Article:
A friend told me a week ago that he was going to have to start watching Mad Men, but that his wife couldn’t handle it. “She can’t stand the way the women are treated,” he said. “She just won’t go there.”

I understand. Workplace equality is far from what it ought to be today. In 2008, for every dollar men earned, women earned 77 cents. The U.S. Census Bureau concluded that women earned less than men in all 20 industries and 25 occupation groups surveyed. Even female secretaries earn on 83.4% of what male secretaries earn.

So imagine what conditions must have been like in 1965. Or–don’t imagine. Tune in to Season 4 of Mad Men and watch as women are ridiculed, dismissed, used, abused, and generally mistreated.

And yet: in spite of the way the women of Mad Men are treated by the men, the show is anything but misogynistic. The female characters on Mad Men are among the most complicated and compelling women on television–and are all the more so for being so often downright dislikable.

For example: has there ever been a worse mother on series television than Betty Draper Francis? (Perhaps Weeds’ Nancy Botwin, but stay with me here for a minute.) She is awful to her children: abusive, dismissive, and neglectful. Although Betty doesn’t work, her kids are virtually raised by the maid. We know young Sally Draper’s going to be in therapy for a long, long time.

And yet, we root for Betty, in some bizarre way. We see how damaged she is. Her husband was not only a cad, he wasn’t even actually the person he said he was. In the latest episode, “The Summer Man,” Betty and her new husband Henry encounter Don at a restaurant with a date, and Betty falls apart. She, quite unbecomingly, “needs” a drink. She nearly squirrel’s Henry’s chances to run John Lindsay’s presidential campaign with her rude behavior. But by the end of the episode, Betty pulls it together. She looks at Don with pity and tells Henry, “We have everything.” Is she sincere? In denial? We shall see.

Joanie’s a whole ‘nother animal. She’s the subject of what today would clearly be called sexual harassment–and would have grounds for a big, fat lawsuit. In 1965, however, Joanie handles things differently. She uses her body as a shield and a weapon to keep both the secretarial pool and the men of Sterling Cooper Draper Pryce in their respective places. She also uses the idea that the nasty young men who’ve perpetrated a pornographic illustration of her will likely be shipping off to Vietnam as a withering response to their casual sexism. Of course, Vietnam is much on Joanie’s mind. Her husband, who’s seized upon the Army as his chance to become a surgeon, will be heading overseas after basic training. Joanie is the Amazon Queen of her pink-collar world. But her personal life is ruined, her dream of being a doctor’s wife compromised, if not shattered.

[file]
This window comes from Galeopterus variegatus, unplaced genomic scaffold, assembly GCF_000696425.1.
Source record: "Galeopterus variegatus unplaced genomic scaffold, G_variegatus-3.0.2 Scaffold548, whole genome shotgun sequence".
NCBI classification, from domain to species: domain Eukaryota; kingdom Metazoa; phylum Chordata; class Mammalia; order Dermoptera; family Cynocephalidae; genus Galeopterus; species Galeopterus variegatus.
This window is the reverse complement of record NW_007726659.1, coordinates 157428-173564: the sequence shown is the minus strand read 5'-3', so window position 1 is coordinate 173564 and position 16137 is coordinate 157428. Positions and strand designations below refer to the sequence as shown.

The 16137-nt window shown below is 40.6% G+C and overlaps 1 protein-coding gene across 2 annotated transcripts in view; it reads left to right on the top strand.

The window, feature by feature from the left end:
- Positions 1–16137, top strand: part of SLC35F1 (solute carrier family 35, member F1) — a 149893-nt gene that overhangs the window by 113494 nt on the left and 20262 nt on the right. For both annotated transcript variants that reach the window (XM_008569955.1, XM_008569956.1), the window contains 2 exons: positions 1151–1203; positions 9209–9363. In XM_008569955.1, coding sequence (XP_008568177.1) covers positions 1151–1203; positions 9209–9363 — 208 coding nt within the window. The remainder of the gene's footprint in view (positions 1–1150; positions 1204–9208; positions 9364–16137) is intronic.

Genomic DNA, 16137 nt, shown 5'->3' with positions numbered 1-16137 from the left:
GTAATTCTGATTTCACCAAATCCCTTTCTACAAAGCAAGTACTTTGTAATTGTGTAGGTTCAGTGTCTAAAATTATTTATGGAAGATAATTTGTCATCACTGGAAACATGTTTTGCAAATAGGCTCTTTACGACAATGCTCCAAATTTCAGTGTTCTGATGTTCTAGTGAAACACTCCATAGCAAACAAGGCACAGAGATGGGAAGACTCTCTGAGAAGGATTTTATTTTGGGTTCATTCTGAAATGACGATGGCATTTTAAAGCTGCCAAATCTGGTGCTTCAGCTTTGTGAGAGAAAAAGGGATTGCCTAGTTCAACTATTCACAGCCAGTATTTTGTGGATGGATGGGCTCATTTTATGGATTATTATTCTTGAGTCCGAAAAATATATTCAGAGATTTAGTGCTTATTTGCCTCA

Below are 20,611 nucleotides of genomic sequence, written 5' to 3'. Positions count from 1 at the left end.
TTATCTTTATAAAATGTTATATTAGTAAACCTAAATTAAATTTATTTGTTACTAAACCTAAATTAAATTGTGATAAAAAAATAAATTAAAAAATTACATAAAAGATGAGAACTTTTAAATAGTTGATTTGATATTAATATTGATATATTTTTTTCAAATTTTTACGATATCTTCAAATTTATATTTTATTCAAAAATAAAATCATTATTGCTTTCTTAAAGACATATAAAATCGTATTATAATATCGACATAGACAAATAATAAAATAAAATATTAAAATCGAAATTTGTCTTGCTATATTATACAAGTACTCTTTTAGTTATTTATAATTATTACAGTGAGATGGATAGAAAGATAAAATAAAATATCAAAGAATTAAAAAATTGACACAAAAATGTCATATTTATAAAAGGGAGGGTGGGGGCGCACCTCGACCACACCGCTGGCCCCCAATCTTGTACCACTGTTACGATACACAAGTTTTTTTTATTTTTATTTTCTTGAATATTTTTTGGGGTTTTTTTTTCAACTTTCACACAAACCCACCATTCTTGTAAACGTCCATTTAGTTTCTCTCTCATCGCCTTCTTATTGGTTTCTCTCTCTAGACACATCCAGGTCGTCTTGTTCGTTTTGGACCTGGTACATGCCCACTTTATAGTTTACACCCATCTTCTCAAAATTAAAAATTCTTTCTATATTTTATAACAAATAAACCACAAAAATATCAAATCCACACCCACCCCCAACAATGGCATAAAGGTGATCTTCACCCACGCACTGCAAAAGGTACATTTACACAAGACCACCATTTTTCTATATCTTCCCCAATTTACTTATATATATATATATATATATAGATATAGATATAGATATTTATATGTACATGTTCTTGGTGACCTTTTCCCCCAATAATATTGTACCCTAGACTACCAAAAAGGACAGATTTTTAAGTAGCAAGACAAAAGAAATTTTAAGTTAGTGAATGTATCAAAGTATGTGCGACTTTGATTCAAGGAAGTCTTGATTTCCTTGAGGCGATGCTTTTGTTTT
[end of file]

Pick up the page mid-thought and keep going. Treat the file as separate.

Which is why she doesn’t take kindly to Peggy Olson’s firing of piggish Joey the art director. Peggy witnesses the whole awful affair, and feels empathy for Joan. Joan tries to get Don to hire someone other than Joey to work on revisions for the Mountain Dew campaign, and Don ignores her. Peggy takes up her cause, and goes to Don for support. “You want some respect? Go out there and get it for yourself,” Don tells Peggy.

After she fires Joey, Peggy mentions it to Joan, thinking she’ll be pleased. Joan’s response: “All you’ve done is prove to them that I’m a meaningless secretary and you’re another humorless bitch.” Ouch.

It’s worth mentioning two other women who play significant roles in “The Summer Man”: Don’s two dates, Bethany Van Nuys and Dr. Faye Miller. Don’s been out with Bethany five times and she hasn’t gotten anywhere with him. But she marks Betty as a frigid bitch and goes down on Don on the way home in the cab.

Later, Don convinces Faye to have dinner with him, and she’s getting hot and bothered–but Don declines to bring her to his apartment. Don Draper, bless his Dick Whitmanish soul, is looking for something deeper: a woman instead of a girl. Compare and contrast with Peggy’s potential beaus in last week’s episode: Mark, the clueless boy who invites her family to her birthday dinner; and Duck, who at least understands that what really turns Peggy on is a business card that says “Peggy Olson, Creative Director.”

Finally, let us not leave out our pal, Don Draper. In a beautiful Cheeveresque twist, Don has decided to become a swimmer. He is, notably, swimming in the opposite direction of everyone else in the pool as the episode opens. He also knows that he’s drowning in alcohol; the echoing buzz at the bottom of the bottle is the same one he feels when he’s surrounded by water, drifting to the bottom of the pool. He is trying, journaling like a schoolgirl. He may yet become actually lovable.

He may even find a woman who understands and loves him, as the kind, brave Anna Draper did. He may become a champion of women–may understand that they are not his inferiors, but his path to salvation.

I would not bet against it. “Tell your wife she’s wrong,” I want to tell my friend. “Mad Men loves women.”